Bottom line…? You can’t pay these folks enough when it comes to dealing with that explosive engine failure on takeoff, the landing in a blizzard in Chicago, or the clear air turbulence encounter over the Atlantic at midnight…
So quit whining about paying them what they’re worth. You’re going to outlive them statistically, and meanwhile, they’re delivering you and your children safely so that you can continue to talk in these pages about your experiences… not take cheap shots about the methods they have to use to get your attention.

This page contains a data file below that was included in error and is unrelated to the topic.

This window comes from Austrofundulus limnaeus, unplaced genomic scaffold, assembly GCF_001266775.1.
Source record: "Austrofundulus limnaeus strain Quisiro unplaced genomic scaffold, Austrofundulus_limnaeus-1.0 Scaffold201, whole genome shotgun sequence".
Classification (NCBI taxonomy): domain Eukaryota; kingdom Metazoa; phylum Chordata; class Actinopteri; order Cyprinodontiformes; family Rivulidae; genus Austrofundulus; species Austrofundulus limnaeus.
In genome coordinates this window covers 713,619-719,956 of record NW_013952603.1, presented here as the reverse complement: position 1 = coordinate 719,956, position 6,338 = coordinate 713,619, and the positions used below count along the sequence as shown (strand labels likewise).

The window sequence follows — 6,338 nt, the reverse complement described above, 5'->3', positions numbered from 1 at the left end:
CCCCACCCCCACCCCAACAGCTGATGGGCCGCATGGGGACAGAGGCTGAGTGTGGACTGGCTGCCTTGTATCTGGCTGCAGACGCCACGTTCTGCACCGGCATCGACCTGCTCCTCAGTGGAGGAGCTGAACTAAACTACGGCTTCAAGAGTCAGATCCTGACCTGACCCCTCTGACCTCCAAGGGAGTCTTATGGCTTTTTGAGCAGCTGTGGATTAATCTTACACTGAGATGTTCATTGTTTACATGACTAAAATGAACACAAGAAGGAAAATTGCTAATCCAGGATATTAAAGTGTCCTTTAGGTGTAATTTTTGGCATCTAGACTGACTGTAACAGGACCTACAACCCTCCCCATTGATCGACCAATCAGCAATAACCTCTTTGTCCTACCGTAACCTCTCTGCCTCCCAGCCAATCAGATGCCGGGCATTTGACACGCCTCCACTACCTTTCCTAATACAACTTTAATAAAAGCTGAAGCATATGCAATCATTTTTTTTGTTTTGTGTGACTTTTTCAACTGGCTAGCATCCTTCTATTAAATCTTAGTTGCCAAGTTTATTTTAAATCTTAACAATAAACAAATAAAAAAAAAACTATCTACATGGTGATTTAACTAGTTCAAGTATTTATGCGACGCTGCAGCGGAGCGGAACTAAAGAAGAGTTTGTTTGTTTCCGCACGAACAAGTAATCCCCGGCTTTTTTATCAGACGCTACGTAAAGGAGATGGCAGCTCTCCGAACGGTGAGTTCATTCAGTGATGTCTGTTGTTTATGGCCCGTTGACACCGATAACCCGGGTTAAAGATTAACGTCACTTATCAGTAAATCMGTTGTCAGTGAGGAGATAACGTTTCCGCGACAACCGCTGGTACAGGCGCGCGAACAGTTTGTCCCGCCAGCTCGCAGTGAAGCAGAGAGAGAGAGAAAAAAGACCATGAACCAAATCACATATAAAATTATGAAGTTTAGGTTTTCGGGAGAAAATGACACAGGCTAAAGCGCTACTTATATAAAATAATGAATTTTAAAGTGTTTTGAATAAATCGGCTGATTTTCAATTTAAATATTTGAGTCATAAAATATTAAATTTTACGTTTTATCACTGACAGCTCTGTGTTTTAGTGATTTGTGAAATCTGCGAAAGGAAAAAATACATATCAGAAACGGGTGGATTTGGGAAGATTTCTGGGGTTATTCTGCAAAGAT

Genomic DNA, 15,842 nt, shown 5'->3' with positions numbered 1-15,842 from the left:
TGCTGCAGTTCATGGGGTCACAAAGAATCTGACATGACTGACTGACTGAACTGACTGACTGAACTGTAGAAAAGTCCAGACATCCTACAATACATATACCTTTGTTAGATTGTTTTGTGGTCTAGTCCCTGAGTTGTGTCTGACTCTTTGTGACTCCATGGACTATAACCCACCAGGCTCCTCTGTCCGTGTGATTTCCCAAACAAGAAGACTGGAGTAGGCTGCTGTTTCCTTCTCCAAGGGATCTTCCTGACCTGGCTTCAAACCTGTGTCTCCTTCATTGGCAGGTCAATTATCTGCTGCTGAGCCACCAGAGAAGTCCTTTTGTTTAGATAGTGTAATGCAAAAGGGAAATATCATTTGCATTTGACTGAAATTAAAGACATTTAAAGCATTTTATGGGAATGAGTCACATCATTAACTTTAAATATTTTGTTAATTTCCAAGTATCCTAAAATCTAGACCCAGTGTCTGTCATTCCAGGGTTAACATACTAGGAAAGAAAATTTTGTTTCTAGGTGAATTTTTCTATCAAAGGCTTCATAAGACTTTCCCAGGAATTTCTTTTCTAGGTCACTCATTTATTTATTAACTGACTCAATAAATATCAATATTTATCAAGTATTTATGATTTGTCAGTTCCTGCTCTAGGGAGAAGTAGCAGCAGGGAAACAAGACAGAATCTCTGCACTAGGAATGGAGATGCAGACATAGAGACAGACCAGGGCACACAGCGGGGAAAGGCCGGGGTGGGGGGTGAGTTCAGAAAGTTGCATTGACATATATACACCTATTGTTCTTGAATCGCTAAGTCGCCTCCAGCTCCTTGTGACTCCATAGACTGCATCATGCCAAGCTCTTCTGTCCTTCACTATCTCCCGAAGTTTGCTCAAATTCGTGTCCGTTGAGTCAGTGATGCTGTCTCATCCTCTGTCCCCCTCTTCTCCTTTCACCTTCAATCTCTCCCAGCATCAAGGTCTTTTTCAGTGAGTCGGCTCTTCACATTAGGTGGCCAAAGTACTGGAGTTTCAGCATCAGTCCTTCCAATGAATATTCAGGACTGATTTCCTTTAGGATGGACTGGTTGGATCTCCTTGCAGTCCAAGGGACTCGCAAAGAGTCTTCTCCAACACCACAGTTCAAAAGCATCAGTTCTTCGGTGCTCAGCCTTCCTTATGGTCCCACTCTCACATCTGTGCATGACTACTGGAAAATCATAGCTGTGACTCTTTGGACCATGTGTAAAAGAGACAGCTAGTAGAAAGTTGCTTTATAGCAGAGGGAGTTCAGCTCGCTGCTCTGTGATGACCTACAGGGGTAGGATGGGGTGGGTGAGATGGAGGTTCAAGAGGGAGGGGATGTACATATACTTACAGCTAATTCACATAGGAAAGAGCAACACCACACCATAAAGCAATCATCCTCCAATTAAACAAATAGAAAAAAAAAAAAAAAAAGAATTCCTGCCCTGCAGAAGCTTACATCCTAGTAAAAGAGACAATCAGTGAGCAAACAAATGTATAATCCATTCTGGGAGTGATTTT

We see this issue differently, but I greatly appreciate you taking the time to voice your thoughts here and offer a different point of view.
So I’m curious, given what you are saying, do you think we are risking the lives of our children putting them on an airplane right now? Is this what you are implying?